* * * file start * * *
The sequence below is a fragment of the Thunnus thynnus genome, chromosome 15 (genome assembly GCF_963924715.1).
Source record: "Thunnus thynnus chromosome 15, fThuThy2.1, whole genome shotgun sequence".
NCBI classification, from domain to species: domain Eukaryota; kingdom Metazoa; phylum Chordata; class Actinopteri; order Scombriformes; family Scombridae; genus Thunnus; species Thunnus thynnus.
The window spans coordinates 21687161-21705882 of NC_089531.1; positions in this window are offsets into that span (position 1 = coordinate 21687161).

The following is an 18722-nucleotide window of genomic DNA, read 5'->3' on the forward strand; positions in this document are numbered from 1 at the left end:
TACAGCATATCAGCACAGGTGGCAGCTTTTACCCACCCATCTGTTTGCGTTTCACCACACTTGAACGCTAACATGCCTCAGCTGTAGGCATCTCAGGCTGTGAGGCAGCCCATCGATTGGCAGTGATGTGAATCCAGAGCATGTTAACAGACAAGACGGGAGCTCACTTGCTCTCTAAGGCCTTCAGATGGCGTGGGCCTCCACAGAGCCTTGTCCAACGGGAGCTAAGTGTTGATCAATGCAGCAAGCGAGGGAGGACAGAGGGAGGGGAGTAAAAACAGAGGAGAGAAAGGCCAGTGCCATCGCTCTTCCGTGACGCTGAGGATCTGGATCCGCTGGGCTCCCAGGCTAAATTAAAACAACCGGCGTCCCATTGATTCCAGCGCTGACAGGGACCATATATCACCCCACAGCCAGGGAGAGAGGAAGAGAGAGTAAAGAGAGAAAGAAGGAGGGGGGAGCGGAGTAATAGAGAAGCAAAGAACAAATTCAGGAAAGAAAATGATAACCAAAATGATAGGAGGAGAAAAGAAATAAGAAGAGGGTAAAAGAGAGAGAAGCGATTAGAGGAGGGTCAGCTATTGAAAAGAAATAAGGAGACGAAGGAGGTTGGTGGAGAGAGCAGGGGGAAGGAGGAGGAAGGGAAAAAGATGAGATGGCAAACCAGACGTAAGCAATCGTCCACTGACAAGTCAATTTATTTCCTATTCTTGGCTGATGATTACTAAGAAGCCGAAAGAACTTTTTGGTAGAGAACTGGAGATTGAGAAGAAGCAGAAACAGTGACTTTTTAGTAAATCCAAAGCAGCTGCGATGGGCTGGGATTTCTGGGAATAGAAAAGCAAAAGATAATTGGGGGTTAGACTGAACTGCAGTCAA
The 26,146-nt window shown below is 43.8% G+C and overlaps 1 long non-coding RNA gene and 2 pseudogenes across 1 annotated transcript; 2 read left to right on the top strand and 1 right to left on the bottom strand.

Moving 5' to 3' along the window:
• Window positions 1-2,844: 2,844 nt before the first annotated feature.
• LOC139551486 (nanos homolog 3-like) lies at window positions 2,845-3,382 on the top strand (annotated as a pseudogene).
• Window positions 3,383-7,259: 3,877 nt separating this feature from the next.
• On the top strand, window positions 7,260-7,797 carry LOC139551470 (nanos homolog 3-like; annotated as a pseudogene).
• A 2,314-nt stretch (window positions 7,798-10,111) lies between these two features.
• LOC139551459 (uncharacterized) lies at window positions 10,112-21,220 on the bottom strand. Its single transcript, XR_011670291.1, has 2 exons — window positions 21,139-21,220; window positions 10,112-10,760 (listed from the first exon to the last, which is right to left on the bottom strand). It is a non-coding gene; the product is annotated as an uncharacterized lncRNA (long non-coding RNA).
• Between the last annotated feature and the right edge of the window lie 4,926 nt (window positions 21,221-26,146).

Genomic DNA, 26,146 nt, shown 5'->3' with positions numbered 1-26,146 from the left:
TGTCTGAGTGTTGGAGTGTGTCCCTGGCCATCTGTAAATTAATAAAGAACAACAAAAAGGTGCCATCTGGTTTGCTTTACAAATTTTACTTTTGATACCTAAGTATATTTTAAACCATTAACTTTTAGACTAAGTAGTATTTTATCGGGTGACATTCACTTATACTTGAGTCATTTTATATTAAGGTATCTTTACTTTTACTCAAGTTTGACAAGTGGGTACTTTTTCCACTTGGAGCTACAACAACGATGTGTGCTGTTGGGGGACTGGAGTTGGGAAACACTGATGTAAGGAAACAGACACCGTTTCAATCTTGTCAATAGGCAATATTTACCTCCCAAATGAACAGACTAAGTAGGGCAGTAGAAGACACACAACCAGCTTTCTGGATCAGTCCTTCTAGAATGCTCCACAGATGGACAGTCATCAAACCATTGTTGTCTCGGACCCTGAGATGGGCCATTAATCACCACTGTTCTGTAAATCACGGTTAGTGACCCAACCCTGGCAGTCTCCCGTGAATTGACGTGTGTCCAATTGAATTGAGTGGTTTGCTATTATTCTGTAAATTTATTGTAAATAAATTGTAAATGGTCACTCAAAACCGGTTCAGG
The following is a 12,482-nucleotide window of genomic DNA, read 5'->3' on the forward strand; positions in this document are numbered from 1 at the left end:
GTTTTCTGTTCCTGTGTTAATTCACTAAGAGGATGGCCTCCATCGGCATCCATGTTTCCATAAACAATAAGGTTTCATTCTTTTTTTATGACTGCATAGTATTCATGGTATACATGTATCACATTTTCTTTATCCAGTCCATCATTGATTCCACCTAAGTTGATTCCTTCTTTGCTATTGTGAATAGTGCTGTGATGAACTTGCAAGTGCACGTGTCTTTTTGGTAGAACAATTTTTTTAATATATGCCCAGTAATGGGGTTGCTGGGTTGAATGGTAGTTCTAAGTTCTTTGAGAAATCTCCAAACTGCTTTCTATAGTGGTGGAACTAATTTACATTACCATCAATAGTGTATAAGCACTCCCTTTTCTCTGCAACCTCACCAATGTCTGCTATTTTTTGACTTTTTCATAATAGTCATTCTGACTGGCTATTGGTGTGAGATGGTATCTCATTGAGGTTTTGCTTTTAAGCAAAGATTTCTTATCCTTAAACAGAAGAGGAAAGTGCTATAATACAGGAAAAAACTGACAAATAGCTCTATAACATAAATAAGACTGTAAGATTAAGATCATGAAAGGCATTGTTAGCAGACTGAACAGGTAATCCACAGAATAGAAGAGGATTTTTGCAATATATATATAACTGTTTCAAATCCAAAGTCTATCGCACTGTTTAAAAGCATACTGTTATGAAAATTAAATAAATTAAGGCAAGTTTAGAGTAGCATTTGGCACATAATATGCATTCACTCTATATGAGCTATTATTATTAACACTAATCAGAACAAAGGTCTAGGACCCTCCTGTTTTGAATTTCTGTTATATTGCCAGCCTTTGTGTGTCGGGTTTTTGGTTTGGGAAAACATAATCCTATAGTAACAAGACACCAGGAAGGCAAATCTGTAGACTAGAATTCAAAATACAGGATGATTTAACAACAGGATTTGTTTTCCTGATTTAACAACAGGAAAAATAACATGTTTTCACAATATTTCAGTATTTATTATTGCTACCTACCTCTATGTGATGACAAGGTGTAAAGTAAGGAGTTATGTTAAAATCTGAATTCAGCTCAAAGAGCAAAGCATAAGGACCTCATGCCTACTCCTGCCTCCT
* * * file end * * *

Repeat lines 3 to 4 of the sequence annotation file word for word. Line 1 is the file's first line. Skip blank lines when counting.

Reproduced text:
NCBI classification, from domain to species: domain Eukaryota; kingdom Metazoa; phylum Chordata; class Actinopteri; order Scombriformes; family Scombridae; genus Thunnus; species Thunnus thynnus.
The window spans coordinates 21687161-21705882 of NC_089531.1; positions in this window are offsets into that span (position 1 = coordinate 21687161).